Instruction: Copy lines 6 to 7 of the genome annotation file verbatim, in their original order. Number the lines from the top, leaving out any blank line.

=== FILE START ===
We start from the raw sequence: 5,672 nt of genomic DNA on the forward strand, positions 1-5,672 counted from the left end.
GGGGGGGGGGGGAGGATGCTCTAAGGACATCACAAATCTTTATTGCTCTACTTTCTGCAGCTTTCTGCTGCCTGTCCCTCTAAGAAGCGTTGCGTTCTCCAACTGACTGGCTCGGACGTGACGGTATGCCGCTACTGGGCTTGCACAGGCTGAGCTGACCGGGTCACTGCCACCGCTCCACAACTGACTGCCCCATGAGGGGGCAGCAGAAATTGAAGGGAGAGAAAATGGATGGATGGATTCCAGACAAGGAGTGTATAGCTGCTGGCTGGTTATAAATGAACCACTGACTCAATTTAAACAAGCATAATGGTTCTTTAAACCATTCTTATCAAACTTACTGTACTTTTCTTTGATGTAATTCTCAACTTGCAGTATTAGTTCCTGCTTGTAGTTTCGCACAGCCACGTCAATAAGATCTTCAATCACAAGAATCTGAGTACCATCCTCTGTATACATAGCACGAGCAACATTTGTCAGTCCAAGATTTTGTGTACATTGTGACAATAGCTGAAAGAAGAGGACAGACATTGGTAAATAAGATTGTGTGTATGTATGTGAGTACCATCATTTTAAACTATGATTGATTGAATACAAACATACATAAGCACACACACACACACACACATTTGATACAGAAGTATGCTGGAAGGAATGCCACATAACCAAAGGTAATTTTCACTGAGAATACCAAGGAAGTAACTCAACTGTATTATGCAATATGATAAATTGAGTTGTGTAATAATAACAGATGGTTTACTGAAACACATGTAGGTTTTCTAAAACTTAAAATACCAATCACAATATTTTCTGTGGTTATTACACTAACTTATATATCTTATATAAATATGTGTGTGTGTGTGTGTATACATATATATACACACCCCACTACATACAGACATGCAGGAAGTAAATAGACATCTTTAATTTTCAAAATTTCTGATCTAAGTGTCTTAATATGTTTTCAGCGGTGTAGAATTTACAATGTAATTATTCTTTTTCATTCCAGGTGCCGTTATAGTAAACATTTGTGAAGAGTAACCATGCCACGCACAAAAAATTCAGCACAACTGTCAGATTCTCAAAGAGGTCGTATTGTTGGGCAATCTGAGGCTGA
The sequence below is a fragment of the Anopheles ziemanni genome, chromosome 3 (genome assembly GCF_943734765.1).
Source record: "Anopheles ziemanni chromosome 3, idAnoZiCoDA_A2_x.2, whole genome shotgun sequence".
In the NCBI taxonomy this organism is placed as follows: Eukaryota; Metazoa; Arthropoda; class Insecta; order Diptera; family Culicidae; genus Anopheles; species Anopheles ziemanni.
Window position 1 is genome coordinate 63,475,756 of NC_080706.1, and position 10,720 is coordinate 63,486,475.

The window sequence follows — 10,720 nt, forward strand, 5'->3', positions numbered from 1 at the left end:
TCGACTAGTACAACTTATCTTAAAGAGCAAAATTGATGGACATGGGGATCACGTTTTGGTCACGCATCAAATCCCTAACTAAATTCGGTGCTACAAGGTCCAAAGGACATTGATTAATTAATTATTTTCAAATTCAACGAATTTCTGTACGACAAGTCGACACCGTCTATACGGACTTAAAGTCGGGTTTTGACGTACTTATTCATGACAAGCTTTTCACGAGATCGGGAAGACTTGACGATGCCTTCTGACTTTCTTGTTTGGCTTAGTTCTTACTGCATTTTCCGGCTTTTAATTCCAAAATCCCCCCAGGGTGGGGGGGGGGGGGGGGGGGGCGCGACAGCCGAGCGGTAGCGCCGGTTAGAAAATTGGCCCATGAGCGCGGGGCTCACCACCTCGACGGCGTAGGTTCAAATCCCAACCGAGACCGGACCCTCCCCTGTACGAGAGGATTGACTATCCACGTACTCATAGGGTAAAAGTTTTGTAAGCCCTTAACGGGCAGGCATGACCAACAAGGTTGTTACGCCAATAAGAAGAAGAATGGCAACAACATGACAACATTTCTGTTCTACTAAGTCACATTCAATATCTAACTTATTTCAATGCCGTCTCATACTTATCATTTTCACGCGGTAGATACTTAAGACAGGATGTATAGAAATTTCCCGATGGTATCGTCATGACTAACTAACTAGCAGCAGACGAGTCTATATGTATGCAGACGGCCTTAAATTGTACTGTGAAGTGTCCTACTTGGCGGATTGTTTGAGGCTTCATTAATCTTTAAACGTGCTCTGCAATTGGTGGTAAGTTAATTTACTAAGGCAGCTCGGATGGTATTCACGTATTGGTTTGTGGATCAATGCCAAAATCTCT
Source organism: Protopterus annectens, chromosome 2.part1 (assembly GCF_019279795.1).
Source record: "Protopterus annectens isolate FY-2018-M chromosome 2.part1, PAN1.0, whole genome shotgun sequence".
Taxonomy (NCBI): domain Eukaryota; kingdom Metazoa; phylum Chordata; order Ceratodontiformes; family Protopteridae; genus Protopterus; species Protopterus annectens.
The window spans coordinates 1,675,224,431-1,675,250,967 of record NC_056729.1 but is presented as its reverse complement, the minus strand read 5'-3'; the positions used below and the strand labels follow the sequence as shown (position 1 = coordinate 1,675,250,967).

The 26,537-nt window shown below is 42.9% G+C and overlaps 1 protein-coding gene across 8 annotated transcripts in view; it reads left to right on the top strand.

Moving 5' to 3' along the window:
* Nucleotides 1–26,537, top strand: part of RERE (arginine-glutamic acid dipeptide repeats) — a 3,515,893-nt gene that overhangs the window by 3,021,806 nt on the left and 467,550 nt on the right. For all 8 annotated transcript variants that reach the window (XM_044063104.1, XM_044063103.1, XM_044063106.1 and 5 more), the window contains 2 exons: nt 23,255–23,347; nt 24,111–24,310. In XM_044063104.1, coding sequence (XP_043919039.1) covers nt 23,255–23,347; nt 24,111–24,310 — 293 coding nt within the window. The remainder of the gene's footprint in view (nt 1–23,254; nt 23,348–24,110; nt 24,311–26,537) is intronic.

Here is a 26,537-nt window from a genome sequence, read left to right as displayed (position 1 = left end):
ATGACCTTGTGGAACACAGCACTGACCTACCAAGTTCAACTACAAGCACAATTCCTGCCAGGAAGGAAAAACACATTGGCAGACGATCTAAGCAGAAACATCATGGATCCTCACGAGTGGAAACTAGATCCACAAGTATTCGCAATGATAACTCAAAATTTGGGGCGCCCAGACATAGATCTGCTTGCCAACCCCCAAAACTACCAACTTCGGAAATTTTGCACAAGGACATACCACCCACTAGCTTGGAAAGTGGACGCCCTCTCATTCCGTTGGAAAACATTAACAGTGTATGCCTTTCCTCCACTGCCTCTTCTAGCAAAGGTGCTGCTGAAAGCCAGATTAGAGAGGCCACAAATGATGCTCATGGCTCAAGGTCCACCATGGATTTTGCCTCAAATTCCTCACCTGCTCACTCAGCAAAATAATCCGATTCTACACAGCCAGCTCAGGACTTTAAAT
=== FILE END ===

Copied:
Window position 1 is genome coordinate 63,475,756 of NC_080706.1, and position 10,720 is coordinate 63,486,475.

The window sequence follows — 10,720 nt, forward strand, 5'->3', positions numbered from 1 at the left end: